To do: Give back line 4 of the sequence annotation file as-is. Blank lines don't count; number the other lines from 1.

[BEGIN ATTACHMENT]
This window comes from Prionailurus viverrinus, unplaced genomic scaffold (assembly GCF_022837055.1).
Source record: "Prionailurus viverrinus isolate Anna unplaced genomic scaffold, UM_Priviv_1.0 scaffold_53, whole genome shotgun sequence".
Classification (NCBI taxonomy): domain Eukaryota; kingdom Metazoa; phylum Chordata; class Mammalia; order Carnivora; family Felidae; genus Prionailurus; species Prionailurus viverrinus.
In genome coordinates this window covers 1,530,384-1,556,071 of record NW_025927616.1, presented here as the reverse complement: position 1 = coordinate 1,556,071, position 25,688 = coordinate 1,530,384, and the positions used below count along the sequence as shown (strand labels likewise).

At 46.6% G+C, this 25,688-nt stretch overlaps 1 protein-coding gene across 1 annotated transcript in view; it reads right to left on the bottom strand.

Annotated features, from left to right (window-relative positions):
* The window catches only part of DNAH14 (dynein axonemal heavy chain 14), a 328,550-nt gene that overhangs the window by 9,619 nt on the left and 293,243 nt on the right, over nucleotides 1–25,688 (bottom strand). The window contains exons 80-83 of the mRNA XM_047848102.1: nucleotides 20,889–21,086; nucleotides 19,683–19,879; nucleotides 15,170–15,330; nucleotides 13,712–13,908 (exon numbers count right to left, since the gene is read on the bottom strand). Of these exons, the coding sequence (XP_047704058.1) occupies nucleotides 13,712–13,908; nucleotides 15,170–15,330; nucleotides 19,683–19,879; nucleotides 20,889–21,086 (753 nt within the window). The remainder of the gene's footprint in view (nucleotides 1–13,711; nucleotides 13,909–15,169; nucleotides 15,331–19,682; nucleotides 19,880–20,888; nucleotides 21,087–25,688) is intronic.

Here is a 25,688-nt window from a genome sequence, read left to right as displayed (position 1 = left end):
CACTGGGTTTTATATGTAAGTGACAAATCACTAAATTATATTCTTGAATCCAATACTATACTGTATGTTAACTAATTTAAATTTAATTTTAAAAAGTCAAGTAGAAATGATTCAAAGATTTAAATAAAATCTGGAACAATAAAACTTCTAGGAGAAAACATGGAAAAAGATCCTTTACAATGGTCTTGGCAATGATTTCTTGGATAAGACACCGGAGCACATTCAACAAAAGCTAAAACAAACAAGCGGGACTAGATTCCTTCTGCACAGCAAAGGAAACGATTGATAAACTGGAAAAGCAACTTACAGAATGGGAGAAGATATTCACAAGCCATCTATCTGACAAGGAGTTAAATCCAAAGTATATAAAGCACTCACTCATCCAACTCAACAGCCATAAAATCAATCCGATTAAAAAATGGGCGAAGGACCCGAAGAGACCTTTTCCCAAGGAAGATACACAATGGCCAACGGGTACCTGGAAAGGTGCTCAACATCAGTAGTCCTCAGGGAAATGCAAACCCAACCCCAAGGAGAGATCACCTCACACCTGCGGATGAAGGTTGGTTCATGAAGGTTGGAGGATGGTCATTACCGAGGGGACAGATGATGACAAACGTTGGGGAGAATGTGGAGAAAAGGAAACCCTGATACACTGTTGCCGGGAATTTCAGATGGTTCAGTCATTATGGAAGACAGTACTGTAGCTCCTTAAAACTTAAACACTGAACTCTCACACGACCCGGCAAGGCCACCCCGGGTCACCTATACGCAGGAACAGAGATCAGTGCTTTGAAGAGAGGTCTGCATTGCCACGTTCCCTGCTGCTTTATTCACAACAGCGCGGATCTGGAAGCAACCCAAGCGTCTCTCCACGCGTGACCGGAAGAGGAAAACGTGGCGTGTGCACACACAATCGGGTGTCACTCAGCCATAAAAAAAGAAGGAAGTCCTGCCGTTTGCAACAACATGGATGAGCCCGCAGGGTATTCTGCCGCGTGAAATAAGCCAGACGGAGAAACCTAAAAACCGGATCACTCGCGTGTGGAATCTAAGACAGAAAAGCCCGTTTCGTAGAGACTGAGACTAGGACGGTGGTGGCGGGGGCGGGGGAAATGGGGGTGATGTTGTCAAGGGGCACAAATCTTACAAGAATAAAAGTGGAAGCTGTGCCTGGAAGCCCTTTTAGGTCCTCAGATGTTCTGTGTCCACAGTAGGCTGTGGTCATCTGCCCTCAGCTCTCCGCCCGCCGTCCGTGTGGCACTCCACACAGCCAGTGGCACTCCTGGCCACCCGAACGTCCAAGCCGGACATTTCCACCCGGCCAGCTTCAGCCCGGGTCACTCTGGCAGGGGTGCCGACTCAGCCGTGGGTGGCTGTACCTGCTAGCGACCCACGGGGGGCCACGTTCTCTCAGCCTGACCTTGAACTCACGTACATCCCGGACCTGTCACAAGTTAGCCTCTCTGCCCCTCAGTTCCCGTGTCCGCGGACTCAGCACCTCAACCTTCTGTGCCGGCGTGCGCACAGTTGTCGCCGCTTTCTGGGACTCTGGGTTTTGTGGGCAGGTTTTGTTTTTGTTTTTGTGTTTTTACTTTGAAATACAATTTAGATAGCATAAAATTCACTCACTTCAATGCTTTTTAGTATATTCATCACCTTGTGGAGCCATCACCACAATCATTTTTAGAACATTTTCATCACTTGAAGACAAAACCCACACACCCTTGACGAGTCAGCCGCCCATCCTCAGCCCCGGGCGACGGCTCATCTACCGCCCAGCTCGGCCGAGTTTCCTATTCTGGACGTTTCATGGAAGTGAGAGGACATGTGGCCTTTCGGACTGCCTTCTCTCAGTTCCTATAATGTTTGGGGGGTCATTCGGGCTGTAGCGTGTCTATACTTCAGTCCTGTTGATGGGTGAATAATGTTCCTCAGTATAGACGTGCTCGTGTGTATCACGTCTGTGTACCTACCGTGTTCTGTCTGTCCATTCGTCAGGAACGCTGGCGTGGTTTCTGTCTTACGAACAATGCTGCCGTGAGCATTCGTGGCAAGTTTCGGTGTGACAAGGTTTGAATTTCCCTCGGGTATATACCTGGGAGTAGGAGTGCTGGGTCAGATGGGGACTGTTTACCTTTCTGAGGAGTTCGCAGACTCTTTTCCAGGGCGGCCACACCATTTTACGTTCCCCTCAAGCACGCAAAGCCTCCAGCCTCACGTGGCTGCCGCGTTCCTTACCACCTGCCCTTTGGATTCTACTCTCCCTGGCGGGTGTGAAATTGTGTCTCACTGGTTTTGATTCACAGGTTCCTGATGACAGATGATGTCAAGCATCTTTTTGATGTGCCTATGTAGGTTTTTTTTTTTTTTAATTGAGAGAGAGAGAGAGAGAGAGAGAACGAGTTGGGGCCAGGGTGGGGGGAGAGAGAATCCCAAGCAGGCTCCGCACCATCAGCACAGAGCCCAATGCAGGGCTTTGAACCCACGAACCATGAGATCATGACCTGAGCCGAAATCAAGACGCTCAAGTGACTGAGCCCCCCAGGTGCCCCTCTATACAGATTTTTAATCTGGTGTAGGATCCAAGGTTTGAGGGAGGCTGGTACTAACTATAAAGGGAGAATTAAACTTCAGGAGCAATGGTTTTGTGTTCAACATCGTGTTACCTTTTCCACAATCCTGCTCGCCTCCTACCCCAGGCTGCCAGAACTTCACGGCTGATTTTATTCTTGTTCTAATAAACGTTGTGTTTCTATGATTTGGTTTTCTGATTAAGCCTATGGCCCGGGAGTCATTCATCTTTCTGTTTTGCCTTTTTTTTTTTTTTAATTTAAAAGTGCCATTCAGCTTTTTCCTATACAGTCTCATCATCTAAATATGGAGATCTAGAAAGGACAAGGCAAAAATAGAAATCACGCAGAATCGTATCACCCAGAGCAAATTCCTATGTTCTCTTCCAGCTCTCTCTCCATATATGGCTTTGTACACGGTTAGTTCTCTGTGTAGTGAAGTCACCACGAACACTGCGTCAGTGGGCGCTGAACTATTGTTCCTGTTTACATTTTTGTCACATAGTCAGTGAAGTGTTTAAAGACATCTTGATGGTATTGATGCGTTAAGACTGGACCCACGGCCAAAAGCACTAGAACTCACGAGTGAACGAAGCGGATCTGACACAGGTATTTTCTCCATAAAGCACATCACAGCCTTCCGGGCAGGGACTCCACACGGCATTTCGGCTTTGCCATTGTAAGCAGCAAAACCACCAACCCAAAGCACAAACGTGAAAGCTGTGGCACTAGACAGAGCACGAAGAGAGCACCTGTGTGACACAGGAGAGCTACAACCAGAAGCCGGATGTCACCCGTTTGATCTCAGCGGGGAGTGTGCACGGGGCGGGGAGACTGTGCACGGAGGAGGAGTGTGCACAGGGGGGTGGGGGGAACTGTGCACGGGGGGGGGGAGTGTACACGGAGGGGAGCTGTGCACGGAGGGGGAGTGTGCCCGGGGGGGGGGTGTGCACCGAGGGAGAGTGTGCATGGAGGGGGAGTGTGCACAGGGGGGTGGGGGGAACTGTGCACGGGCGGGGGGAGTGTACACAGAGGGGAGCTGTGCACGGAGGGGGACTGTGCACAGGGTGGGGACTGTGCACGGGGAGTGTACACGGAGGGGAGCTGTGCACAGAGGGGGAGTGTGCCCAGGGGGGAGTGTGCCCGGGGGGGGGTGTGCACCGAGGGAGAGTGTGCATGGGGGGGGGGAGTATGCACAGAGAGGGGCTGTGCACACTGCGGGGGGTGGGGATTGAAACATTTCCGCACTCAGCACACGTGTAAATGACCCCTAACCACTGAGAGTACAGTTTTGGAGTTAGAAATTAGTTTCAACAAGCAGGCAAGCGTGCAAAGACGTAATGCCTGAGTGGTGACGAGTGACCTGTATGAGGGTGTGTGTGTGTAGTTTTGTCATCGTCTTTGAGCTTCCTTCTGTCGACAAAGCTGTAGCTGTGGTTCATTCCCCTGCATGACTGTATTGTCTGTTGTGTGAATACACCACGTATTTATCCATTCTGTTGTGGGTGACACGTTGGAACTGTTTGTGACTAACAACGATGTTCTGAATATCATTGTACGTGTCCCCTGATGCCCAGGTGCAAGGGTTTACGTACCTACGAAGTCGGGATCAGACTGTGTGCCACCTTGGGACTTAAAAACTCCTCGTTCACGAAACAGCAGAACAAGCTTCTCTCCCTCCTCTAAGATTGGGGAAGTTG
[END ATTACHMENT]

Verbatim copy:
In genome coordinates this window covers 1,530,384-1,556,071 of record NW_025927616.1, presented here as the reverse complement: position 1 = coordinate 1,556,071, position 25,688 = coordinate 1,530,384, and the positions used below count along the sequence as shown (strand labels likewise).